Horace: The Satires

Book II: Satire IV

Translated by A. S. Kline © Copyright 2005 All Rights Reserved

This work may be freely reproduced, stored, and transmitted, electronically or otherwise, for any non-commercial purpose.

Contents


BkIISatIV:1-23 Catius on the Culinary Arts

Catius, where from, where going? ‘No time to stop,

I’ve got to set down new precepts, ones that outdo

Pythagoras, Anytus’ accused, and learned Plato.’

It’s wrong I confess to trouble you at so awkward

A moment, but kindly grant me your pardon, please.

If anything now is lost, you’ll soon recall it,

Whether it’s art or nature your memory’s a marvel.

‘Well, it’s a worry how to hold it all in mind,

Since it’s a subtle theme, framed in subtle language.’

Declare the teacher’s name and if he’s Roman or not.

‘I’ll tell you the precepts themselves, but hide their author.

Remember to serve eggs of elliptical shape,

Since they’re whiter and better flavoured than the round:

They’re harder-shelled and the yoke inside is male.

Cabbages grown in dry soil taste sweeter than those

From farms near town: tasteless from moist gardens.

If a guest suddenly descends on you in the evening,

To whose palate a tough fowl might not be the answer,

You’d be wise to plunge it alive in diluted Falernian:

That will tenderise it. Mushrooms from the meadows

Are best quality: others are dubious. Healthy

Each summer he’ll be, who ends his lunch with black

Mulberries, picked from the tree before the sun’s strong.’

BkIISatIV:24-39 There are subtle theories to master

Aufidius mixed honey and strong Falernian,

Unwisely: since one shouldn’t admit to empty veins

Anything that’s not mild: you’d do better to flood

The stomach with mild mead. If the bowels are sluggish

Mussels and common shellfish and tiny leaves of sorrel

Will clear the problem, but not without white Coan wine.

New moons swell slippery oysters but not every sea

Is richly stocked with shellfish: the Lucrine mussels

The big ones, are much better than those from Baiae,

Circeii for oysters, sea-urchins come from Misenum,

Tarentum, the home of luxury, boasts wide scallops.

No one can idly claim skill in the culinary arts,

Not without mastering first the subtle science of flavours.

It’s not enough to carry off fish from the priciest stall,

Not knowing which are better with sauce, which grilled

Will stir the flagging guest to raise his elbow once more.’

BkIISatIV:40-69 Tricks of the trade

‘If you hate tasteless meat, let an Umbrian boar

Fed on acorns from holm-oaks flex your round dish:

Since Laurentian’s no good, fattened on reeds and sedge.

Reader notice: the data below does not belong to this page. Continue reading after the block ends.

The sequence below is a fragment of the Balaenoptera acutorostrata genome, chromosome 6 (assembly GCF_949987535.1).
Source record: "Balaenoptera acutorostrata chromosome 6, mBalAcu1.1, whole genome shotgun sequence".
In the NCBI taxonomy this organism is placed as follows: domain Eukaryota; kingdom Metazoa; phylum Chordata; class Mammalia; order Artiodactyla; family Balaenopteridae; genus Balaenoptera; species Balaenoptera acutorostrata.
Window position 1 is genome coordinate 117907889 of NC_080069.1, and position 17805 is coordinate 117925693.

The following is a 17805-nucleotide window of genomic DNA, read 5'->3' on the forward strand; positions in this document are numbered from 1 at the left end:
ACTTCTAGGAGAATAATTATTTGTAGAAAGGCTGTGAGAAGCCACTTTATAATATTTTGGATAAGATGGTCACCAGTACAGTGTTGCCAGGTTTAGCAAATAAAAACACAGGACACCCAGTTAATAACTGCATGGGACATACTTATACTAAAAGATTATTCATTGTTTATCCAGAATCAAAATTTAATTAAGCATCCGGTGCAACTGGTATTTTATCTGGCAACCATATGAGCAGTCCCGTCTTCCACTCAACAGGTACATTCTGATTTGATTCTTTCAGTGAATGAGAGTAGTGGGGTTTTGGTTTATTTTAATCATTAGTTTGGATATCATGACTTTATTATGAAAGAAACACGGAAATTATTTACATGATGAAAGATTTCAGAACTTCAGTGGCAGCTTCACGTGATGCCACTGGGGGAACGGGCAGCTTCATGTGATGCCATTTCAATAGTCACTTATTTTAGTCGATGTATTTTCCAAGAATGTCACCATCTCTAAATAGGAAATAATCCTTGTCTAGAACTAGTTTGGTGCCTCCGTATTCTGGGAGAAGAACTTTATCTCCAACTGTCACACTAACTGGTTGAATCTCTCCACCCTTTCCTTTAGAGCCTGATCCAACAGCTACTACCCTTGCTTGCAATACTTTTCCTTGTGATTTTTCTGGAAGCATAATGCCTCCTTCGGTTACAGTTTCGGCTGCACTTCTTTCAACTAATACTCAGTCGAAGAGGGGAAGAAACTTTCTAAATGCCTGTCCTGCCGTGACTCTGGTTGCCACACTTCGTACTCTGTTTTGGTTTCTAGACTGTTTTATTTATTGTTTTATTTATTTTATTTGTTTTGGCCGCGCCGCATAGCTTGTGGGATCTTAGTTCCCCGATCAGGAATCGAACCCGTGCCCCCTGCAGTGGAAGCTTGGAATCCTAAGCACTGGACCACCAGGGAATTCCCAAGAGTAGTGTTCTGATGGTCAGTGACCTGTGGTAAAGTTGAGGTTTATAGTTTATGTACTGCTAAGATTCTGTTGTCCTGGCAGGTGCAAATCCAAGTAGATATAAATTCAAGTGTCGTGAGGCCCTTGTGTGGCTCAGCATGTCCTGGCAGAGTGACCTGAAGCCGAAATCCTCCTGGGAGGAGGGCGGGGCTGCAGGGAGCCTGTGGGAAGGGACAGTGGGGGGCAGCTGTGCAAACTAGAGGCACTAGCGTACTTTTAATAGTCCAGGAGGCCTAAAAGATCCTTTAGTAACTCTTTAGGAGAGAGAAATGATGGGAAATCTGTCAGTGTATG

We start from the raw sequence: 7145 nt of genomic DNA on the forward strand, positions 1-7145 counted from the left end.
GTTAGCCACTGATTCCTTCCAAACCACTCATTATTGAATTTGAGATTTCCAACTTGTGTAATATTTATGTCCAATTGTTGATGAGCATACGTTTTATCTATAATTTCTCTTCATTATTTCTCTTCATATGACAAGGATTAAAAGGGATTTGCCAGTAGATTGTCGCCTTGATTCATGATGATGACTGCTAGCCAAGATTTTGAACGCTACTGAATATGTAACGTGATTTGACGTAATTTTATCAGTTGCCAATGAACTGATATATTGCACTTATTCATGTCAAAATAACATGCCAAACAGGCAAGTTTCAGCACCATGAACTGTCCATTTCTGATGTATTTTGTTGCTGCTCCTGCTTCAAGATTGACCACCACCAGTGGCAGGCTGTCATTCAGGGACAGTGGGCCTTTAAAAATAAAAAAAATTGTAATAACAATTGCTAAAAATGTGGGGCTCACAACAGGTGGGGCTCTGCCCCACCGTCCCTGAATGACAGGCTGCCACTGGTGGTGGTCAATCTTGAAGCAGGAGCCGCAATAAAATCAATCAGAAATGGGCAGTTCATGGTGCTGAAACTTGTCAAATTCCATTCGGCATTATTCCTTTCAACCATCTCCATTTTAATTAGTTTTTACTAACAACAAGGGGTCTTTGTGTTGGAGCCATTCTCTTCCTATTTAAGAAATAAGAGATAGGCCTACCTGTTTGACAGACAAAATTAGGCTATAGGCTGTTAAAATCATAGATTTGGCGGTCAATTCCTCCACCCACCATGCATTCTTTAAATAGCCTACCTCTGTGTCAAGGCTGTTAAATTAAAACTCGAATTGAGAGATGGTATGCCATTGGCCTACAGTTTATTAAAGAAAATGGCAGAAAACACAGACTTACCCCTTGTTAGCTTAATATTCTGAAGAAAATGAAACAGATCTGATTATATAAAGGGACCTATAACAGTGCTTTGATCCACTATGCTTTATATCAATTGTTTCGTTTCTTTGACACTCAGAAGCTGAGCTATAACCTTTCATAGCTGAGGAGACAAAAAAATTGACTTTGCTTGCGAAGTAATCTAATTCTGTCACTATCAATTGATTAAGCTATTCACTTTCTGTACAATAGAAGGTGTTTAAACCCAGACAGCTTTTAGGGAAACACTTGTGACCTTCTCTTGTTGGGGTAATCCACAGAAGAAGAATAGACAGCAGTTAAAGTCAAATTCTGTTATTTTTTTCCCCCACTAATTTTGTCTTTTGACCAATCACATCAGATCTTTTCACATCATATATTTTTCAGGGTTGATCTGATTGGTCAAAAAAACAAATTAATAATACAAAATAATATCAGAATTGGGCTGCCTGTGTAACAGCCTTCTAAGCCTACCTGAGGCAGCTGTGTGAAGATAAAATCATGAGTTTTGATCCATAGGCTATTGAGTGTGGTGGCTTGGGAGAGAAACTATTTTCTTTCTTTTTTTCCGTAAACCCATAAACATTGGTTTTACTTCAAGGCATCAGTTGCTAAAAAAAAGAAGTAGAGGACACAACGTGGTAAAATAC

Roe-deer reared in a vineyard aren’t always edible.

The gourmet will hunt for forelegs of pregnant hare.

What the age and qualities of fish and fowl should be

Is a question previously hid from all but my palate.

There are some whose only talent is finding new pastries.

But it’s not enough to have only one specialisation:

As if one were worried solely that the wine’s not bad,

And then careless what oil was poured over the fish.

If you decant Massic wine under a flawless sky,

Any cloudiness will be cleared by the night-time air,

The bouquet that sets the nerves on edge will fade:

But its full flavour’s lost if it’s strained through linen.

Cleverly add the lees of Falernian to Surrentine,

And collect the sediment using a pigeon’s egg,

The yolk sinks to the depths with any impurity.

Fried prawns and African snails will revive the flagging

Drinker: for, after wine, lettuce floats in an acid

Stomach that prefers instead to be stimulated

And freshened by sausage and ham, in fact prefers

Something piping hot brought in from a greasy stall.

The recipe for a rich dressing is worth careful

Study. The base consists of sweet olive oil: mix in

Undiluted wine, and salt, the sort a Byzantine jar

Smells of: when it’s been boiled with chopped herbs,

And sprinkled with Corycian saffron, let it stand,

Then add the oil squeezed from Venafran olives.’

BkIISatIV:70-95 Towards the happy life!

‘Apples from Tibur are not so well flavoured as those

From Picenum: but they look nicer. Venuculan grapes

Are best when preserved: Alban are better smoked.

You’ll find I was first to lay them out with apples,

The first to serve caviar and wine-lees, black salt

And white pepper too, sifted, on plain little dishes.

It’s a great sin to spend a fortune on market fish

And then force the sprawling things onto narrow salvers.

It turns a delicate stomach when the boy hands you

A cup with fingers greasy from eating the pickings,

Or offensive rime clings to an antique mixing bowl.

How trivial the cost of a broom, sawdust, napkins,

But how enormous the error if they’re forgotten!

Fancy sweeping mosaic floors with a dirty brush

Of palm leaves, or putting filthy covers on Tyrian

Damask, forgetting the less trouble and cost involved

The more the blame’s justified than in neglecting things

That only the tables of the rich can aspire to.’

Wise Catius, I pray by our friendship and the gods,

Whenever you go to a lecture remember to take

Me along. However trustworthy your memory,

Repeating it all, as interpreter, can’t deliver

As much delight. And there’s his face and presence, you

Having seen him think little of: but I’ve no small longing

To approach that distant fountain, and there be allowed

To imbibe the precepts for living a happy life.

End of Book II Satire IV